When the field is patterned with an even number of vertical stripes (pallets), the field is described as paly.
When the field is patterned with a series of diagonal stripes (bendlets), running from top-left to bottom-right, the field is described as bendy. In the opposite fashion (top-right to bottom-left) it is bendy sinister; (of skarpes, the diminutive in England of the bend sinister) of chevronels, chevronny. (An unusual example of bendy in which a metal alternates with two colours is in the arms of Dr. Murray Lee Eiland Jr.)
In modern practice the number of pieces is nearly always even. A shield of thirteen vertical stripes, alternating argent and gules, would not be paly of thirteen, argent and gules, but argent, six pallets gules. (This is the lower portion of the shield on the Great Seal of the United States of America. The incorrect blazon is usually used anyway, to preserve the reference to the thirteen original colonies, and this form is occasionally imitated allusively.) One unusual design is described in part as bendy of three though, as each third is again divided, the effect is of a six-part division.
If no number of pieces is specified, it may be left up to the heraldic artist (but is still an even number).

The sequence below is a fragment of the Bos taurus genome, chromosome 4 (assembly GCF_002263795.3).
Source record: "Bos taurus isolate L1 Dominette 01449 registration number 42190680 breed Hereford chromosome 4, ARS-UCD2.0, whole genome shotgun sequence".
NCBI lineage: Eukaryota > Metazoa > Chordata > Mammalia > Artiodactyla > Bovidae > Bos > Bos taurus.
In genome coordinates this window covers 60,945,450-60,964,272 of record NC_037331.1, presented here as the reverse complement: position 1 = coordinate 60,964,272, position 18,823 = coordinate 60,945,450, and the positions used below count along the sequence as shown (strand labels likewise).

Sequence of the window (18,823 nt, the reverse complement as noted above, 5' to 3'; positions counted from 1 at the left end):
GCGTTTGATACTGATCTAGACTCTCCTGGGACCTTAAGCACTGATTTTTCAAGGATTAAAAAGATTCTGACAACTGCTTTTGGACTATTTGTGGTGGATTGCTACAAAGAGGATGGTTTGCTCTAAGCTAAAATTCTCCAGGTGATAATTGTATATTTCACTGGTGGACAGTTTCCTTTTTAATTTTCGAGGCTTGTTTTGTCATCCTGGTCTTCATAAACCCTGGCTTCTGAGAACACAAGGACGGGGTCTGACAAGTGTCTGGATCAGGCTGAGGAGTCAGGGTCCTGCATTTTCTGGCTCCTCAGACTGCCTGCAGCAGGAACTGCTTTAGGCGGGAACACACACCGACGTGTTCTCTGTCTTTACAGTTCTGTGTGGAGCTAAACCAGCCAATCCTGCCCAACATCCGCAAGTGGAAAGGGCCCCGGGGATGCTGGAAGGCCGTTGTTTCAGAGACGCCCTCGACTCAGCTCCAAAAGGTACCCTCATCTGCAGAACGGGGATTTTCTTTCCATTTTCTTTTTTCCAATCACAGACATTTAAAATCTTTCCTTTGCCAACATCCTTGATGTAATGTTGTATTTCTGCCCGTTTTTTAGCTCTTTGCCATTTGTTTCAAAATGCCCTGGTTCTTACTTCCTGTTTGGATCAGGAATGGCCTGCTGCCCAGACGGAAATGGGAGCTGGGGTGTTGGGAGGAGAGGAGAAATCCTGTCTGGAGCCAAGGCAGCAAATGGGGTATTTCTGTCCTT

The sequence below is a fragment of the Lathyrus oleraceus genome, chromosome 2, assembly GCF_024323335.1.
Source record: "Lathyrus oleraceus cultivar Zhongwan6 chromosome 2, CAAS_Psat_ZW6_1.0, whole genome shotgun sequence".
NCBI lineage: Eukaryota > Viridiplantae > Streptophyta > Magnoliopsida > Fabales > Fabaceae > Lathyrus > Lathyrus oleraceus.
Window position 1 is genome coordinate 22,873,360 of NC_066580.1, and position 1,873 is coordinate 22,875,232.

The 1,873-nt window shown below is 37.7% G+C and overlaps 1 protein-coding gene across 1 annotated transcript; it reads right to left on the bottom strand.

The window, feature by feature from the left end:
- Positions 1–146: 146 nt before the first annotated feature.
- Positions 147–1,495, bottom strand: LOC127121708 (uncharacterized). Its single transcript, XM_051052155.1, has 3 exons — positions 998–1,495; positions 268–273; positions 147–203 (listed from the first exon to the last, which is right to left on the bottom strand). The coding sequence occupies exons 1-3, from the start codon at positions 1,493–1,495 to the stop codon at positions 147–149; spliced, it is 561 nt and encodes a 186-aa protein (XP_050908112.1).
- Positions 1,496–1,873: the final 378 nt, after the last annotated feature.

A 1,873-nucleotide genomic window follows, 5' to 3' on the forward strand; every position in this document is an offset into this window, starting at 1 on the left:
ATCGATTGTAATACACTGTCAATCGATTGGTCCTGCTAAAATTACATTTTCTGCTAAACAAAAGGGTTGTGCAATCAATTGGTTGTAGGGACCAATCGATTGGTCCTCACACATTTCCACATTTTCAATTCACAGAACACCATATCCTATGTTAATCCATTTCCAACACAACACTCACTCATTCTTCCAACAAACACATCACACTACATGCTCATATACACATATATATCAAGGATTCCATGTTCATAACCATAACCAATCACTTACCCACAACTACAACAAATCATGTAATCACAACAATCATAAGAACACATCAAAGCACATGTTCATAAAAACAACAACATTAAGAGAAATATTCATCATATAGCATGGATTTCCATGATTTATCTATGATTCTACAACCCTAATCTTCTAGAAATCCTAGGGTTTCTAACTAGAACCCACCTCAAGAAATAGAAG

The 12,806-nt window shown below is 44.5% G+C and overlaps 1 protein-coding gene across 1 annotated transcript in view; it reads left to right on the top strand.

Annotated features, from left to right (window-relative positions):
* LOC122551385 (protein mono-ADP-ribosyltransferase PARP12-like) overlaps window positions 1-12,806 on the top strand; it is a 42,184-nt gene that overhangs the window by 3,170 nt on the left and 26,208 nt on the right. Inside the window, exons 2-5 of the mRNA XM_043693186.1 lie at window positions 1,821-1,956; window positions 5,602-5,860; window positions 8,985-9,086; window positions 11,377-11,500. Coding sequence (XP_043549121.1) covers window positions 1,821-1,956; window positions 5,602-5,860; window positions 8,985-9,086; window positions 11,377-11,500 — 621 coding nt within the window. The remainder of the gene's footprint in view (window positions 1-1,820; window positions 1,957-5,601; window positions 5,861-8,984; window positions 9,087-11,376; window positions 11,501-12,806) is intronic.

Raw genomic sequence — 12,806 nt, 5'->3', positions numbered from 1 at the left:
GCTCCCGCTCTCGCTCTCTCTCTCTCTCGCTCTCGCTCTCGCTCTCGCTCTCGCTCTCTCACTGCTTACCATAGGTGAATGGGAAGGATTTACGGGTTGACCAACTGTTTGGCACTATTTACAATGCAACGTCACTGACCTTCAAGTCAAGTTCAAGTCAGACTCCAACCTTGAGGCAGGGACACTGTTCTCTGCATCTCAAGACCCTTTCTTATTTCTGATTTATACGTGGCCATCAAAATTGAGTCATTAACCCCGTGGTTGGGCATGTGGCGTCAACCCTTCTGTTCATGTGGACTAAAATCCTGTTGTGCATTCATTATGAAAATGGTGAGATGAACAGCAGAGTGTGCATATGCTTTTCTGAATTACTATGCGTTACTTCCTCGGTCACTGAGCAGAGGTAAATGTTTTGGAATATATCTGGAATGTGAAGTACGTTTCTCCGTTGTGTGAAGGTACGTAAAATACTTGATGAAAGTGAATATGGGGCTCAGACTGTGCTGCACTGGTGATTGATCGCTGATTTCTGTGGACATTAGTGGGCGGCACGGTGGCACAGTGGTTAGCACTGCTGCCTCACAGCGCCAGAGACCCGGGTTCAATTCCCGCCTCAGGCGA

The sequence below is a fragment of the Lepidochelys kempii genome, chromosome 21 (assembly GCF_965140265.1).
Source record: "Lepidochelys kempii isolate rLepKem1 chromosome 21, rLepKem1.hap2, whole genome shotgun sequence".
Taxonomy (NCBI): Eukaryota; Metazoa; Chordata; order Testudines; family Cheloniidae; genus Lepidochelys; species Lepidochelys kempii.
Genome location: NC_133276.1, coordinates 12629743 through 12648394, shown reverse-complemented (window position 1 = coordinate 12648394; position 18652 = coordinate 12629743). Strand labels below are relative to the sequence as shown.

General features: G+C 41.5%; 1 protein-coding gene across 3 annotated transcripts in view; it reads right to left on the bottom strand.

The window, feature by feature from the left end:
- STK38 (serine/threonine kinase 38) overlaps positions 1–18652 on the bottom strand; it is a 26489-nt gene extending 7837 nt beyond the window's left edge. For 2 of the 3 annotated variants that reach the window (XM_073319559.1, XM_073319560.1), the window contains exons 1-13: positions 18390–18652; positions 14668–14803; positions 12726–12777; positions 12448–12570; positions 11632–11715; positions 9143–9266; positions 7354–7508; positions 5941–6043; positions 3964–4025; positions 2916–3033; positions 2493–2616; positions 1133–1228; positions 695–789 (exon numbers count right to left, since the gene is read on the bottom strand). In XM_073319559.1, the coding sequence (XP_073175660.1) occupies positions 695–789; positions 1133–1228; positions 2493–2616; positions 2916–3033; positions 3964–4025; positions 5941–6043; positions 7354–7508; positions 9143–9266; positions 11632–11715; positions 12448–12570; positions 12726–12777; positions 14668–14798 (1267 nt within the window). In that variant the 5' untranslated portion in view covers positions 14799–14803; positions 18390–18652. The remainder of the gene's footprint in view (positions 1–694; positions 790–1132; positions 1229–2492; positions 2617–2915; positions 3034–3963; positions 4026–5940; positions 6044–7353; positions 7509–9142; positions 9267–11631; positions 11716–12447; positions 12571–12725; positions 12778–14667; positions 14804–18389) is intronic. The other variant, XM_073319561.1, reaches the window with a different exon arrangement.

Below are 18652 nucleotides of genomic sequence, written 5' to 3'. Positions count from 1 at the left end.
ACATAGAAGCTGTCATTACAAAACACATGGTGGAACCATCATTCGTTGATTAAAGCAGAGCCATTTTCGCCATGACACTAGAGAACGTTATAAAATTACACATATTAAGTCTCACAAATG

An instance of a fess... paly Sable, Argent, [Bleu] Celeste and Or occurs in the arms of the 158th Quartermaster Battalion of the United States Army,although this is atypical terminology and it could be argued that the fess should be blazoned as "per pale, in dexter per pale Sable and Argent, and in sinister per pale Bleu Celeste and Or".
In the modern arms of the Count of Schwarzburg, the quarters are divided by a cross bendy of three tinctures.
When the shield is divided by lines both palewise and bendwise, with the pieces coloured alternately like a chess board, this is paly-bendy; if the diagonal lines are reversed, paly-bendy sinister;if horizontal rather than vertical lines are used, barry-bendy; and mutatis mutandis, barry-bendy sinister.
A field which seems to be composed of a number of triangular pieces is barry bendy and bendy sinister.